The Spirits Business in its 2019 spirit trends forecast predicts an increase in boundary breaking categories – including crossovers, cask experimentation, distillation techniques and botanicals. As consumers seek differentiation, traditional categories are becoming more and more saturated, particularly with the rise of small batch distillers.
Going forward, innovation in the industry will start to come from products that define new categories of their own. There have already been some interesting breakthroughs in the creation of new categories. One example is Kamm & Sons. Another is Italicus. Italicus is an Italian liqueur that has also seen rapid growth since it launched two years ago.
As a brand-new luxury player in the market, Cadello is appealing to the rising demand for something new, unique and high quality. Produced by a 150 year-old, Italian family-owned distillery, Cadello is steeped in history and tradition – something that has made traditional categories such as cognac, whiskey and brandy so enduringly popular.
Rise of premium and luxury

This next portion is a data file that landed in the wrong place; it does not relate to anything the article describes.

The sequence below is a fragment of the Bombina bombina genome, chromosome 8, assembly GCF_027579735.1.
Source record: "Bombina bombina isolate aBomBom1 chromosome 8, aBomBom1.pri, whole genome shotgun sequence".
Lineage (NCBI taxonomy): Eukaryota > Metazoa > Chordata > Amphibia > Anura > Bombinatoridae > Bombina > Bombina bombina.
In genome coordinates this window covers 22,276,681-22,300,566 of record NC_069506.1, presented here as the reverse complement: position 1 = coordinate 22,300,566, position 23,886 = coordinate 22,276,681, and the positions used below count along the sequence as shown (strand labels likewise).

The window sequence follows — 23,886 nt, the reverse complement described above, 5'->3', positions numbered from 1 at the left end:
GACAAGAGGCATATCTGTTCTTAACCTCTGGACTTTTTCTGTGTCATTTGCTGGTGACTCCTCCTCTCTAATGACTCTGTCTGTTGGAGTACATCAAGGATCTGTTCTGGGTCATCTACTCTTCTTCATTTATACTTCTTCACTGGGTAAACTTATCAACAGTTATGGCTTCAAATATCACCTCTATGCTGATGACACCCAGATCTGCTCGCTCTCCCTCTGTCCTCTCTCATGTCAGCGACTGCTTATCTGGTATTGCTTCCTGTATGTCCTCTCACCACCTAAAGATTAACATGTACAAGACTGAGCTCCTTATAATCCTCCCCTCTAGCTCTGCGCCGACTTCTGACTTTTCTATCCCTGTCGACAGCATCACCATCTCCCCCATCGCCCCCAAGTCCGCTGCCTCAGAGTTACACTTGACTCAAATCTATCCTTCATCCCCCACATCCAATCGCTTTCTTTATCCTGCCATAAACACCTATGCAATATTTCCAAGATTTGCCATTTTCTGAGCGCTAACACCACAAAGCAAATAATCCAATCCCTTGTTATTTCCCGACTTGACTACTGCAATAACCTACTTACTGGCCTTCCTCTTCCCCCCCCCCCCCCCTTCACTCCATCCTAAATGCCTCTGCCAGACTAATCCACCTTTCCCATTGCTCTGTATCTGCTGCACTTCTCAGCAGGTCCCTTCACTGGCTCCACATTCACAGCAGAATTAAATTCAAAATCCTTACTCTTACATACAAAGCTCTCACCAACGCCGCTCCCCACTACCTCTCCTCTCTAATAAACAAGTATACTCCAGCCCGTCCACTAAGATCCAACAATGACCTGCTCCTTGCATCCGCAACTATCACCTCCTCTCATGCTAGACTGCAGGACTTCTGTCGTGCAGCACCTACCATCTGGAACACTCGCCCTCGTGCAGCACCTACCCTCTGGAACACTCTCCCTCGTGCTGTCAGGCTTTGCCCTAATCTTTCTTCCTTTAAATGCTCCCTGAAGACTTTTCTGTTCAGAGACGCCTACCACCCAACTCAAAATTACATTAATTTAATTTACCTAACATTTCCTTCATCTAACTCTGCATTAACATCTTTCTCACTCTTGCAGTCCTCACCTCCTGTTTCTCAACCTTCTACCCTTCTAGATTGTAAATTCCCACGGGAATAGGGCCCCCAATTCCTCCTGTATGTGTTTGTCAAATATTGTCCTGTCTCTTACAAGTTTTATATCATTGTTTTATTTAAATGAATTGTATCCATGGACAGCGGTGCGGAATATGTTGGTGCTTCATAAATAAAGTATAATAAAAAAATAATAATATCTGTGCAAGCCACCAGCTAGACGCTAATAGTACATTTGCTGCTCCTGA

Quality has taken over from quantity. People want to drink less alcohol but still get a buzz from the enjoyment of their drinks. This coupled with a cautious return to spending, means consumers are willing to spend a little more on a reasonable volume of higher quality alcoholic beverages. Premium and luxury spirits are going to be major growth areas in the spirits market, with millennials driving the trend. Millennials comprise 32% of spirit consumption by value, even though they comprise only 29% of the total drinking population.
Between 2012 and 2017, the super-premium spirits and high-end premium spirits segments grew 6%-7% per year by volume. CGA also calculated that 43% of consumers select high quality drinks. This increases to 54% among 18 to 34 year olds. The result is that brands have switched their focus to higher and higher quality and differentiation, particularly in mature markets such as the UK and France.
Changing relationships with alcohol
We’ve already touched upon some of the trends affecting the consumption of alcohol at bars and restaurants, but there are other changes affecting our relationship with alcoholic drinks. After many years of rising prices and stagnant wages, a lot of people are choosing to drink at home to enjoy the highest quality drinks, without the additional markup. We can also see with the increase in the availability of home brew and botanical kits, consumers are doing more to discover what flavours they like and educate themselves on complimentary ingredients and mixers.